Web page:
Apr 5, 2001 8:23 AM
|I'm 39 years old and have been riding for 15 years and I know all the training theories on intervals, long rides, recovery, nutrition, rest, etc. I know my body pretty well and I usually have a couple doldrum periods throughout the season. In March, I had my 3 week hard period followed by 8 days of recovery. On 30 March, the start of my next 3 week hard period, I did a fairly long interval session, but only 5 minutes longer than the one I did in my last "hard" week. I felt ok on the 31st and Apr 1, however on Apr 2 I rode for 20 minutes and felt terrible. I took it easy on Apr 3-4 and today I still don't feel right. No other symptoms just quad fatigue. About 10 days ago I discontinued my swimming and lower weight training regimen for the season and I wonder if my body is somehow decompensating as I change to more riding and less cross-training. Anyone else experience something similar?|
Apr 5, 2001 10:02 AM
|Sometimes if you really over do it, it can takes weeks to recover. I didn't realize it at first, but I'm pretty hammered from my fast double this last Saturday. I'm tempted to keep going hard, as that is what my self-made schedule says, but I know better. On an impromptu group ride Tuesday night, with a group that ends up racing back to town, I had to resist the temptation to mix it up, as I knew it would be bad for me. It took discipline to maintain my plan, despite seeing everyone else speed off and down the road. Point is, if you need to rest, go alone. You'll likely get pushed too hard with others.
Last July, I did an extremely difficult ride around July 2, getting ready for a 150 mile mountain climb event late July. I really punished myself, climbing 20% grades at altitude in a 21 cog. Then, 2 days later, I went on another long, hard ride. I failed to rest that week, and blew my entire training for July -- I just could not recover, and went into the event with almost no quality training for 3 weeks. Just blew it.
If you are sore to the point of not being able to walk up stairs and the like, you must rest. Do some 20-30 mile very easy recovery rides, even if it means going 12 mph. Listen to your body. Be disciplined, which sometimes means going slowly. The phrase "no pain, no gain" has been replaced with "no BRAIN, no gain."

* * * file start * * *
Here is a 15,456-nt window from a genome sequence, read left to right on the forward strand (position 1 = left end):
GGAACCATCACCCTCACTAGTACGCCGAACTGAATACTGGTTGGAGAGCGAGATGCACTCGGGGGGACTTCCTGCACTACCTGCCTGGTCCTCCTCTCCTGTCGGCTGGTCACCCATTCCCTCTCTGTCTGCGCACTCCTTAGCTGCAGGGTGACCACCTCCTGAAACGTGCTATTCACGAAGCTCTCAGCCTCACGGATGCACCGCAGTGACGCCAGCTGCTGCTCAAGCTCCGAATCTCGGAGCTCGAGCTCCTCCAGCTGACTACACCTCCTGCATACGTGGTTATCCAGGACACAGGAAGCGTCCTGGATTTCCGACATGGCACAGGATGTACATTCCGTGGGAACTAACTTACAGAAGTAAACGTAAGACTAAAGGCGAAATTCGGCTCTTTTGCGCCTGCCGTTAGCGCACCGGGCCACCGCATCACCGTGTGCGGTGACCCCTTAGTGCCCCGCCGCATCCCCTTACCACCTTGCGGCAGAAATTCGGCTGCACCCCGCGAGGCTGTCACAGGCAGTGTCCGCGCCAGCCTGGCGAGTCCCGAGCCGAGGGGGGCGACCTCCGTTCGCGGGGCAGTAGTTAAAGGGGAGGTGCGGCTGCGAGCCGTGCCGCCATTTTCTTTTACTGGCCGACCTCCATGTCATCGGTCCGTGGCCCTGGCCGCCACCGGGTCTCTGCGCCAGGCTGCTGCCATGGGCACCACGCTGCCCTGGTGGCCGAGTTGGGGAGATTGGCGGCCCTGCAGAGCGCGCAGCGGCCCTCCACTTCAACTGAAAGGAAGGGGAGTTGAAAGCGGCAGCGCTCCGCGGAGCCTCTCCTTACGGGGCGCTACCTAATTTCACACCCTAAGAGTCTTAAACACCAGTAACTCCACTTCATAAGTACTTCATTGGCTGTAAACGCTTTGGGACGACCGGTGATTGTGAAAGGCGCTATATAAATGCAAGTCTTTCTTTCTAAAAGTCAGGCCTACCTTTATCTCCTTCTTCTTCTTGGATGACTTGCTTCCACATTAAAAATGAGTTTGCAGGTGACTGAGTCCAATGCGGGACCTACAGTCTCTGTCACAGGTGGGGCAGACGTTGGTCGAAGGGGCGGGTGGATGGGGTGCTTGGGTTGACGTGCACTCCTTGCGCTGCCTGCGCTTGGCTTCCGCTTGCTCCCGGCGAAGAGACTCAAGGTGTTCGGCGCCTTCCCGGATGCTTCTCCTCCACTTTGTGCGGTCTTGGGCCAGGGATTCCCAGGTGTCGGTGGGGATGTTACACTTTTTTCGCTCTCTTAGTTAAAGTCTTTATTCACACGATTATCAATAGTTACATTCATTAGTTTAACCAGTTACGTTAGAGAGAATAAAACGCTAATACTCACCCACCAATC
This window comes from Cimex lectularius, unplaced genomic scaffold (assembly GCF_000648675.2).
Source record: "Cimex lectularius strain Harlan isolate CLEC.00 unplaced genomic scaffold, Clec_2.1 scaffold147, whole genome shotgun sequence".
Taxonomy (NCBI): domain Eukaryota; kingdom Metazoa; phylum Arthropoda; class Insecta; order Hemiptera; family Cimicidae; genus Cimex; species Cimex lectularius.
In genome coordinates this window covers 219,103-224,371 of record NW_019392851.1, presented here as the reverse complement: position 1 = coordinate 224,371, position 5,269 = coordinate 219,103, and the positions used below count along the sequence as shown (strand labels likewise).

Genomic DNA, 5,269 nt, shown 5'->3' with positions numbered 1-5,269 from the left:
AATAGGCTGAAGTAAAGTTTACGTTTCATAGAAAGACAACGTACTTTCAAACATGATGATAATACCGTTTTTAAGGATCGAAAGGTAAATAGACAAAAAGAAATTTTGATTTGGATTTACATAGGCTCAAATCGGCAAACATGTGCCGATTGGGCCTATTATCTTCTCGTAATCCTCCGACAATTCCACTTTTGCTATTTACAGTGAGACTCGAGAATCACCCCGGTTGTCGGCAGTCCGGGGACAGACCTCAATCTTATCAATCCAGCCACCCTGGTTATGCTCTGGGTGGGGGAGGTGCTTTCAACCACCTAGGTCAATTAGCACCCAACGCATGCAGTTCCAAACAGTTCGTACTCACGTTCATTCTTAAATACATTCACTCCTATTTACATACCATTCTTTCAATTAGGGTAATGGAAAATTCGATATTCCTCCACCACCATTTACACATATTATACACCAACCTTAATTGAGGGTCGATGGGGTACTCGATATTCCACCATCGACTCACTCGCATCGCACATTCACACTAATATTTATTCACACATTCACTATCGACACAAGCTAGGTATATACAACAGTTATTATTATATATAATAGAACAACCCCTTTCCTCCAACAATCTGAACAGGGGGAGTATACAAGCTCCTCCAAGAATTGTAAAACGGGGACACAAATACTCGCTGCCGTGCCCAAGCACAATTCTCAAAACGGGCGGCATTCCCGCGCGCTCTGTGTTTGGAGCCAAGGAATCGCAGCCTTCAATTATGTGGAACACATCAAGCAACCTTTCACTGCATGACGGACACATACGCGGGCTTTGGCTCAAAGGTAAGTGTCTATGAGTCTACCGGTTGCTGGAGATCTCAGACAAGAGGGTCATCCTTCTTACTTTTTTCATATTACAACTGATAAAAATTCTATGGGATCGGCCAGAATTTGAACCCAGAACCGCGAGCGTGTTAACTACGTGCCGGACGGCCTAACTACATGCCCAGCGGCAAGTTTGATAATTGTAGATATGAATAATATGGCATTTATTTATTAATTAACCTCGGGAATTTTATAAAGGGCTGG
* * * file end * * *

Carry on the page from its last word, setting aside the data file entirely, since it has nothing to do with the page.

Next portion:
Apr 5, 2001 11:47 AM
|I think what Doud posted is sooooo true!! Having coached some high school and college track teams along with running myself, I can honestly say REST is the most important part of training. It's interesting to watch younger (ie high school & college) athletes train. Most of the time they just do what the coach says. That isn't always true. I had a 1/2 & 1/4 miler one year that was state bound... this kid was pretty fast!! Instead of resting 2 days before a big meet, he went out and did 10 4x4s... hard!! When I asked him if he had rested over the weekend like we had talked about he said "No. I thought if 7-8 4x4s (the work-out we did the week before) was good for me, then 10 on the weekend would be even better!" |
I still am amazed sometimes at how fast young athletes can recover. At 17-18 years old, some can truly do just about ANYTHING!! I know that was something I struggled with in my mid 20s... my body just didn't recover like it used to!!:(
|Base Miles?||credit agricole|
Apr 6, 2001 5:30 PM
|Have you tried looking at the number of base miles you've put in until now? You may just need a period of doing lots of long aerobic rides.